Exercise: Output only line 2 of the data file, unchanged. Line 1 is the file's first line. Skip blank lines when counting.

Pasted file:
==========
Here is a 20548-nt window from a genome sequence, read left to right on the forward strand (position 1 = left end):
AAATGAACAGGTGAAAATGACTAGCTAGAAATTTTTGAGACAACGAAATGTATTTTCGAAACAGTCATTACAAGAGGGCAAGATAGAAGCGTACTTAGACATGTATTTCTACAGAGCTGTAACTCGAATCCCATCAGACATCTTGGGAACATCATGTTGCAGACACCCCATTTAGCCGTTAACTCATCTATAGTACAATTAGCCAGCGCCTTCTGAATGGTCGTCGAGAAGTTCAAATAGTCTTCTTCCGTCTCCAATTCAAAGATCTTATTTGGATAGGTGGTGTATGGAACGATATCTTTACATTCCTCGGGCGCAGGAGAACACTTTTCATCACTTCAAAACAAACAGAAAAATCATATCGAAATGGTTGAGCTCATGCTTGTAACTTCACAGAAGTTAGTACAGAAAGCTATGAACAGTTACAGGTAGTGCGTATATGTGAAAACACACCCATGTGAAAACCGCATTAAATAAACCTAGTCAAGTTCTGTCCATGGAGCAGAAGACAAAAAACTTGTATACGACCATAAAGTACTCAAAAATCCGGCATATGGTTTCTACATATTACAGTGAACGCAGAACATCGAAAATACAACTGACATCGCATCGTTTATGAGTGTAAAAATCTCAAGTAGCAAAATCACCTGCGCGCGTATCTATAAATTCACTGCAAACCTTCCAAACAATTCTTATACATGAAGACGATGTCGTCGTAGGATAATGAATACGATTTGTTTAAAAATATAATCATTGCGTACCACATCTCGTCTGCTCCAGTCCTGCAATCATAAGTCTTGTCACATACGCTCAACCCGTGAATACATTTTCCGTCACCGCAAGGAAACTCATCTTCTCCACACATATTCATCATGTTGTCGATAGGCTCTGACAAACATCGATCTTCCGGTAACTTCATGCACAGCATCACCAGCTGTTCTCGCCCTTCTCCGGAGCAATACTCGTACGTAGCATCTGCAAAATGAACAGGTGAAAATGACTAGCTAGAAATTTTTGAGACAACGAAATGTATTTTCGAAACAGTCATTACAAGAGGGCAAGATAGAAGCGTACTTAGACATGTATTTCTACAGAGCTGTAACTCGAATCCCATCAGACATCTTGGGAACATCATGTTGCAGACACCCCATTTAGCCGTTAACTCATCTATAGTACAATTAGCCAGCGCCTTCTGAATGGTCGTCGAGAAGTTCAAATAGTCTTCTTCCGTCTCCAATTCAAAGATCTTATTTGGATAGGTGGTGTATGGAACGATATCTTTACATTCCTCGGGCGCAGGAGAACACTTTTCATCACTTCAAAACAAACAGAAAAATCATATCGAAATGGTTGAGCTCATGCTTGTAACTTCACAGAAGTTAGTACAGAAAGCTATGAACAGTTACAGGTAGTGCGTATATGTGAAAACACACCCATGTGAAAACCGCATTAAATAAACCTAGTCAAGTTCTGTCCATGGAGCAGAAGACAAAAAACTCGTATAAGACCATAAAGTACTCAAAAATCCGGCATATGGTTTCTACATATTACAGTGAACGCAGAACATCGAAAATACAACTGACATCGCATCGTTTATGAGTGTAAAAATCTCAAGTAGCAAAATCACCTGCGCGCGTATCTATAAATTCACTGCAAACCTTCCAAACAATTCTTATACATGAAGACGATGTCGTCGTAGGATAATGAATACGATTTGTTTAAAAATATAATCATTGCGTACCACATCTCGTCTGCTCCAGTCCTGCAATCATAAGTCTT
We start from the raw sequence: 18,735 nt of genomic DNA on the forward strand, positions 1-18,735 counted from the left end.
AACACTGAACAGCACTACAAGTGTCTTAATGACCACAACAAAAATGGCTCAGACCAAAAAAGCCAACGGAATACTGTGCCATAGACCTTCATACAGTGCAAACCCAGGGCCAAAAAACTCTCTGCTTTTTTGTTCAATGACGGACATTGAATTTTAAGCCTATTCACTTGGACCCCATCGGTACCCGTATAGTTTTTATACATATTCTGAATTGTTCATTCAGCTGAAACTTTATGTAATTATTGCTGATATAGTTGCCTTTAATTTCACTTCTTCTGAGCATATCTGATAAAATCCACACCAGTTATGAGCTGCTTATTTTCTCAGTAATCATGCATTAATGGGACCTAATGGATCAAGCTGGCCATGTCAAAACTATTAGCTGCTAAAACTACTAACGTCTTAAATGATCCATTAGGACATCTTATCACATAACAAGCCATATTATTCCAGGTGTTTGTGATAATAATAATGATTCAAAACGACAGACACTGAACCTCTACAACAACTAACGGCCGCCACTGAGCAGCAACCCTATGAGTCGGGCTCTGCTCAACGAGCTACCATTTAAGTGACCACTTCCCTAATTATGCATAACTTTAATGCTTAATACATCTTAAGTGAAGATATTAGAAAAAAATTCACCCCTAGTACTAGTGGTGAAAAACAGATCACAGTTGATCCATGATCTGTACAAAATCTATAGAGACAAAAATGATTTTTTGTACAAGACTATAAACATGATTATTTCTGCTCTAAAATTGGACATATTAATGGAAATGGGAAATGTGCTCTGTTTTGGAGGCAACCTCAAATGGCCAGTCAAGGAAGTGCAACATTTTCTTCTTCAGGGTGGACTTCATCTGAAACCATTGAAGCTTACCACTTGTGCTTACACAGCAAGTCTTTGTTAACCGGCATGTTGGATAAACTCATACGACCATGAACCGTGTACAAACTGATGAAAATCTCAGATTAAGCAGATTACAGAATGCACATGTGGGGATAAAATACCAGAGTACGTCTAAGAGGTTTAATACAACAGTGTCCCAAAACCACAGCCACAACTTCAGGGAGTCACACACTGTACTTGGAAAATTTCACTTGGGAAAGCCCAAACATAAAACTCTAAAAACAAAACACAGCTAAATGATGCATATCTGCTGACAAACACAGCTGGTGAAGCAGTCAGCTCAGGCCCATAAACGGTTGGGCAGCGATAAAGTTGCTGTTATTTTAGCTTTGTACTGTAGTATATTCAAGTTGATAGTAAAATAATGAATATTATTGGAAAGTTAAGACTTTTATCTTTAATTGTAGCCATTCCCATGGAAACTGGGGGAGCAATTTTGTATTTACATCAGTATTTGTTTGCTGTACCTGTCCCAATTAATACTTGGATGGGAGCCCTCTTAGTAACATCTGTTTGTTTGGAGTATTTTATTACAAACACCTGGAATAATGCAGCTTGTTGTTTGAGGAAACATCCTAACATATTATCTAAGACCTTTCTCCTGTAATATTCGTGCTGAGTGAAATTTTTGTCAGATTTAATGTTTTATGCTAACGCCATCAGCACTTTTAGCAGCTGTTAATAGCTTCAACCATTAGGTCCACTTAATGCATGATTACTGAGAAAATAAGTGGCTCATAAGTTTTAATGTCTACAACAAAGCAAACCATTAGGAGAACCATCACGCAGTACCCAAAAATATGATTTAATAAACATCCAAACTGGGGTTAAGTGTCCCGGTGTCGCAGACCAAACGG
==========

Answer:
AAATGAACAGGTGAAAATGACTAGCTAGAAATTTTTGAGACAACGAAATGTATTTTCGAAACAGTCATTACAAGAGGGCAAGATAGAAGCGTACTTAGACATGTATTTCTACAGAGCTGTAACTCGAATCCCATCAGACATCTTGGGAACATCATGTTGCAGACACCCCATTTAGCCGTTAACTCATCTATAGTACAATTAGCCAGCGCCTTCTGAATGGTCGTCGAGAAGTTCAAATAGTCTTCTTCCGTCTCCAATTCAAAGATCTTATTTGGATAGGTGGTGTATGGAACGATATCTTTACATTCCTCGGGCGCAGGAGAACACTTTTCATCACTTCAAAACAAACAGAAAAATCATATCGAAATGGTTGAGCTCATGCTTGTAACTTCACAGAAGTTAGTACAGAAAGCTATGAACAGTTACAGGTAGTGCGTATATGTGAAAACACACCCATGTGAAAACCGCATTAAATAAACCTAGTCAAGTTCTGTCCATGGAGCAGAAGACAAAAAACTTGTATACGACCATAAAGTACTCAAAAATCCGGCATATGGTTTCTACATATTACAGTGAACGCAGAACATCGAAAATACAACTGACATCGCATCGTTTATGAGTGTAAAAATCTCAAGTAGCAAAATCACCTGCGCGCGTATCTATAAATTCACTGCAAACCTTCCAAACAATTCTTATACATGAAGACGATGTCGTCGTAGGATAATGAATACGATTTGTTTAAAAATATAATCATTGCGTACCACATCTCGTCTGCTCCAGTCCTGCAATCATAAGTCTTGTCACATACGCTCAACCCGTGAATACATTTTCCGTCACCGCAAGGAAACTCATCTTCTCCACACATATTCATCATGTTGTCGATAGGCTCTGACAAACATCGATCTTCCGGTAACTTCATGCACAGCATCACCAGCTGTTCTCGCCCTTCTCCGGAGCAATACTCGTACGTAGCATCTGCAAAATGAACAGGTGAAAATGACTAGCTAGAAATTTTTGAGACAACGAAATGTATTTTCGAAACAGTCATTACAAGAGGGCAAGATAGAAGCGTACTTAGACATGTATTTCTACAGAGCTGTAACTCGAATCCCATCAGACATCTTGGGAACATCATGTTGCAGACACCCCATTTAGCCGTTAACTCATCTATAGTACAATTAGCCAGCGCCTTCTGAATGGTCGTCGAGAAGTTCAAATAGTCTTCTTCCGTCTCCAATTCAAAGATCTTATTTGGATAGGTGGTGTATGGAACGATATCTTTACATTCCTCGGGCGCAGGAGAACACTTTTCATCACTTCAAAACAAACAGAAAAATCATATCGAAATGGTTGAGCTCATGCTTGTAACTTCACAGAAGTTAGTACAGAAAGCTATGAACAGTTACAGGTAGTGCGTATATGTGAAAACACACCCATGTGAAAACCGCATTAAATAAACCTAGTCAAGTTCTGTCCATGGAGCAGAAGACAAAAAACTCGTATAAGACCATAAAGTACTCAAAAATCCGGCATATGGTTTCTACATATTACAGTGAACGCAGAACATCGAAAATACAACTGACATCGCATCGTTTATGAGTGTAAAAATCTCAAGTAGCAAAATCACCTGCGCGCGTATCTATAAATTCACTGCAAACCTTCCAAACAATTCTTATACATGAAGACGATGTCGTCGTAGGATAATGAATACGATTTGTTTAAAAATATAATCATTGCGTACCACATCTCGTCTGCTCCAGTCCTGCAATCATAAGTCTT